The process of building strokes starts from an arbitrary road segment. When reaching an intersection with at least two other road segments, it is necessary to decide which one to connect to with three potential strategies: self-fit, self-best-fit, and every-best-fit [1]. The every-best-fit strategy considers every pair of road segments for comparison and selects the pair with the smallest deflection angle for concatenation. Optimum results will be obtained by using every-best-fit, as this strategy considers all possible concatenations at each intersection (for more information refer the work in [33]). The street network can be represented by a connectivity graph, consisting of vertices and edges. There is a representation of the street network based first on a primal graph, where intersections are turned into nodes and streets into edges. In a second step, a dual graph is used, where streets are nodes and intersections are edges. In our study, we use the every-best-fit method to construct strokes and also dual graphs to present street entities considering the direction of the streets. Moreover, the streets are given some weights which are determined in proportion to their lengths in the real world. Results of using this method are shown in Figure 1.

2.2. Centrality Measures

In order to analyze the spatial structure of a network, there is a need for some measures to quantify the structural features of each street in those networks. The quantification measures used to evaluate the structural features of networks are known as “centrality measures”. In this study, a total of nine measures are used to evaluate the structural importance of each street. In order to assess the structural importance of a street, it is necessary to make use of more than a single measure. As a single measure considers the importance of the street from a single point of view, utilizing a variety of evaluation measures can help us look at the problem space from different aspects. The measures used in this study are discussed below.

2.2.1. Betweenness Centrality

Betweenness centrality ( C B ) measures how often a node is traversed by the shortest path connecting all pairs of nodes in the network. C B , for node i, is defined by Equation (1):
C i B = 1 ( N 1 ) ( N 2 ) j = 1 ; k = 1 ; j k n j k ( i ) n j k
where n j k is the number of the shortest path between nodes j and k, N is total number of nodes, and n j k ( i ) is the number of the shortest paths which contain node i. Generally, nodes with higher betweenness are more involved in directing and transferring flow in the network, so they play a significant role in node communications [53]. In this study, betweenness centrality is used to identify those streets which have a bridging role between different topological shortest paths. According to the definition, this measure seems to be good for detection of high-traffic or Arterial streets. Figure 3 depicts all centrality measures include betweenness(Figure 3a) centrality for the Tehran, Iran USN.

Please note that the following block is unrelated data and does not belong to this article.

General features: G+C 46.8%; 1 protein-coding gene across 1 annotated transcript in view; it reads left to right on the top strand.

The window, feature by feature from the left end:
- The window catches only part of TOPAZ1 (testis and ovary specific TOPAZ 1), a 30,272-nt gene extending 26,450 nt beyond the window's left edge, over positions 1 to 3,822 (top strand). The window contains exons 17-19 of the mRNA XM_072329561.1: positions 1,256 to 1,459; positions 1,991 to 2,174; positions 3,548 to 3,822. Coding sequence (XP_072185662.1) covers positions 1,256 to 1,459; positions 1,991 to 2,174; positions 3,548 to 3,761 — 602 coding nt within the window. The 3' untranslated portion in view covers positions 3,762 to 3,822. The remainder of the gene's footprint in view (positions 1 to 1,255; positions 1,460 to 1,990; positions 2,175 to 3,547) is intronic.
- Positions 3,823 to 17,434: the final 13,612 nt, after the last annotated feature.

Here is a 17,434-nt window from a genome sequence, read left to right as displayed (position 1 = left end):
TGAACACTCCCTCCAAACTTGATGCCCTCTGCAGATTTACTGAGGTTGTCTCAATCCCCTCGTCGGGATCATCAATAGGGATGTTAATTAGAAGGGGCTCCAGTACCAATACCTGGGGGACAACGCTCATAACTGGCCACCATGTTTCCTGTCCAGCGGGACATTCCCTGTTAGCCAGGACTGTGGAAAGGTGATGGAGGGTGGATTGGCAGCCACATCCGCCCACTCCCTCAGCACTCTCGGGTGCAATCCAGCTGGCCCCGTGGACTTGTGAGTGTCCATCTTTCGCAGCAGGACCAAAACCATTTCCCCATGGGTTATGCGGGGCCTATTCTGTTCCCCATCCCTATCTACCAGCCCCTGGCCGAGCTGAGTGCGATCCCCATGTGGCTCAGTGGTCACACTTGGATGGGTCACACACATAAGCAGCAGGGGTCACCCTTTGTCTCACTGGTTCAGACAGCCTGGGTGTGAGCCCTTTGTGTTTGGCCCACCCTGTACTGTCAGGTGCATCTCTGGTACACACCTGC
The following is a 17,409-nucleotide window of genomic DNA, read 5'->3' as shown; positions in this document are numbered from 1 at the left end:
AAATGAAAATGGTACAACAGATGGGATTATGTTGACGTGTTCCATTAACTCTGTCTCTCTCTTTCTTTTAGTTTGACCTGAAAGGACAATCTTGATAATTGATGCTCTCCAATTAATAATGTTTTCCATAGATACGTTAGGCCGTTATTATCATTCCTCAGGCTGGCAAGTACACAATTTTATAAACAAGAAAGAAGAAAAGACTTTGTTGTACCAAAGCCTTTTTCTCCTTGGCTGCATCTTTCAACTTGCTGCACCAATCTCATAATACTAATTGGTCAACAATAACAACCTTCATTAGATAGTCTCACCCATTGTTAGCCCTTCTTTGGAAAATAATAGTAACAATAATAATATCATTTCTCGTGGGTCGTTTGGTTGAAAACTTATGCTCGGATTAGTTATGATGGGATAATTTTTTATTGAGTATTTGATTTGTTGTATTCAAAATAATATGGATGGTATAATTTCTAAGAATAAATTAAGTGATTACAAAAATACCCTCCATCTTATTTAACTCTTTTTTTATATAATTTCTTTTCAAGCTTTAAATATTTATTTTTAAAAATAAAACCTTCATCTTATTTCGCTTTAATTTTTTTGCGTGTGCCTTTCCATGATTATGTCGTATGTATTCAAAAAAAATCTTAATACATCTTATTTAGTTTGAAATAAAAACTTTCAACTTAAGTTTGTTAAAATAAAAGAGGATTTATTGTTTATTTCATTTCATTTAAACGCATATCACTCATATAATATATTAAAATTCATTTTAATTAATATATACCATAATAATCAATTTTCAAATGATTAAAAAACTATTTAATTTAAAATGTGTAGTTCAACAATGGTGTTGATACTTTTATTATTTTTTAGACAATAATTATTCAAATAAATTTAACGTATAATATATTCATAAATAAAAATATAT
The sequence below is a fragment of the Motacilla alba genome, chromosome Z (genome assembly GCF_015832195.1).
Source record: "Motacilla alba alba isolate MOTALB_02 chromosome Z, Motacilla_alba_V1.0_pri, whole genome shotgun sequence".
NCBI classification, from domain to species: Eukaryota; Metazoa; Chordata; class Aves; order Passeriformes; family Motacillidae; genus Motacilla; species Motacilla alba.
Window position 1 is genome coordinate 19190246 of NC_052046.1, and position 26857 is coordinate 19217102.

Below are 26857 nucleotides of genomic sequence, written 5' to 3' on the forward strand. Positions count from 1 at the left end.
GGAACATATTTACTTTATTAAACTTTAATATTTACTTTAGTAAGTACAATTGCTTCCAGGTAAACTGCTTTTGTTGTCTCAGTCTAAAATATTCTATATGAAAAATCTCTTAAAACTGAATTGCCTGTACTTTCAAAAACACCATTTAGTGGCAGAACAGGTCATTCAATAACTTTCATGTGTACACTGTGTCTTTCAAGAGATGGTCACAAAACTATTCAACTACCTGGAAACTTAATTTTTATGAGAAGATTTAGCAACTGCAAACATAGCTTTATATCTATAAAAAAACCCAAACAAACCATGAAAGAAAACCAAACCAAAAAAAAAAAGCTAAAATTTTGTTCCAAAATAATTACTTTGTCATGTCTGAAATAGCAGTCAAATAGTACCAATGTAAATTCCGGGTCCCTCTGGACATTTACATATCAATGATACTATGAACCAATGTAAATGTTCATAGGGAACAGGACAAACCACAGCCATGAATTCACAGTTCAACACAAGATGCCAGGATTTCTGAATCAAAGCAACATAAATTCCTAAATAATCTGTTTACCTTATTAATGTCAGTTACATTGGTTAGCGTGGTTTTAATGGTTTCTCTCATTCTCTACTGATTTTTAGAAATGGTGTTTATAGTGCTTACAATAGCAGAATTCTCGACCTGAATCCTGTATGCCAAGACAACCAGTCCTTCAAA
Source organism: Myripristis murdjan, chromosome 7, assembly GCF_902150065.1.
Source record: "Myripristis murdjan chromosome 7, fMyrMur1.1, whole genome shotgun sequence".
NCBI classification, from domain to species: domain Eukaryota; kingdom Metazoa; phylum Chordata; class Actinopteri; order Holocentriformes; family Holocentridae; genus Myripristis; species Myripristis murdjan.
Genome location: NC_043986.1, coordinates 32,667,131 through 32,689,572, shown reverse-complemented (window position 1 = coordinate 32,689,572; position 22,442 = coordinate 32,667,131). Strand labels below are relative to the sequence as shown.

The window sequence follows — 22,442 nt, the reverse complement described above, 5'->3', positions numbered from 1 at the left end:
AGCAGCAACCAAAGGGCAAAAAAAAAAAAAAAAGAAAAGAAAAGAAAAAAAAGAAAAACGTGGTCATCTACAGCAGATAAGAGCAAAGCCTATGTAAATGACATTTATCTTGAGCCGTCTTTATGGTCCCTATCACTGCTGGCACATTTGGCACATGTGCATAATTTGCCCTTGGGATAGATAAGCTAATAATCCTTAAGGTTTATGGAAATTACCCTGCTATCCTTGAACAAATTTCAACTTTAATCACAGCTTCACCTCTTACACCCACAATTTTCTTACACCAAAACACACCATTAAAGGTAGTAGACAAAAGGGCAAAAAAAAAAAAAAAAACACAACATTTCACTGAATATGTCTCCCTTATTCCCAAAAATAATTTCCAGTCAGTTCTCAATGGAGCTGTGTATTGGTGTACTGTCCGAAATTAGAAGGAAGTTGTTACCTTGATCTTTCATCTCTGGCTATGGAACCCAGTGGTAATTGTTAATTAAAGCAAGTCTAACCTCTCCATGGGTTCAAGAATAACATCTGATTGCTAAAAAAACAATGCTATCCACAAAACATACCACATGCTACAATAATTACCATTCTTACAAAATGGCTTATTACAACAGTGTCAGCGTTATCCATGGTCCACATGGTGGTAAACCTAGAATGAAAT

2.2.2. In/Out-Degree and Weighted In/Out-Degree

Based on the definition by Freeman [54], the degree of a focal node i ( d e g i ) is the adjacency in the network, which means the number of directly connected nodes to the focal node i:
d e g i i n = j = 1 N a i j
d e g i o u t = j = 1 N a i j
where i is the focal node, j is all other nodes, N is the total number of nodes, and a is the adjacency matrix. To use this measure in a directed and weighted network, it is necessary to consider the direction and the weights of the connection. Regarding the direction of the connection, this measure is divided into two measures: indegree, d e g i i n , and outdegree, d e g i o u t . Indegree is the number of connections leading to a given node, and the outdegree represents the number of connections that can be accessed from that node. The degree has generally been extended to the sum of weights when analyzing weighted networks [55]. Regarding the weights of the network, this measure is divided into two measures: Weighted indegree, w d e g i i n , and Weighted outdegree, w d e g i o u t (i.e., the sum of connection weights leading to a given node or can be accessed from that node),
w d e g i i n = j = 1 N w i j
w d e g i o u t = j = 1 N w i j
where w is the weighted adjacency matrix if the node i is connected to node j, and when w i j is greater than 0, there is connection between nodes i and j. In the urban street network, the degree of each street indicates the number of streets that directly access that street which can measure the accessibility of the streets in the urban network. To use this measure in the weighted and directed street network, the direction and weight of streets (length) should also be taken into account. Figure 3b–e shows the indegree, outdegree, weighted outdegree and weighted in-degree centrality measures for Tehran.

2.2.3. Clustering Coefficient

Local clustering coefficient C L c c refers to the probability of having two adjacent nodes that are connected. This is calculated as the number of present connections over the number of possible connections between the node’s neighbors. Therefore, the outcome ranges between 0 and 1: 0 if no connections exist between the neighbors and 1 if all possible connections exist [6],
C i L c c = N a i j N p i j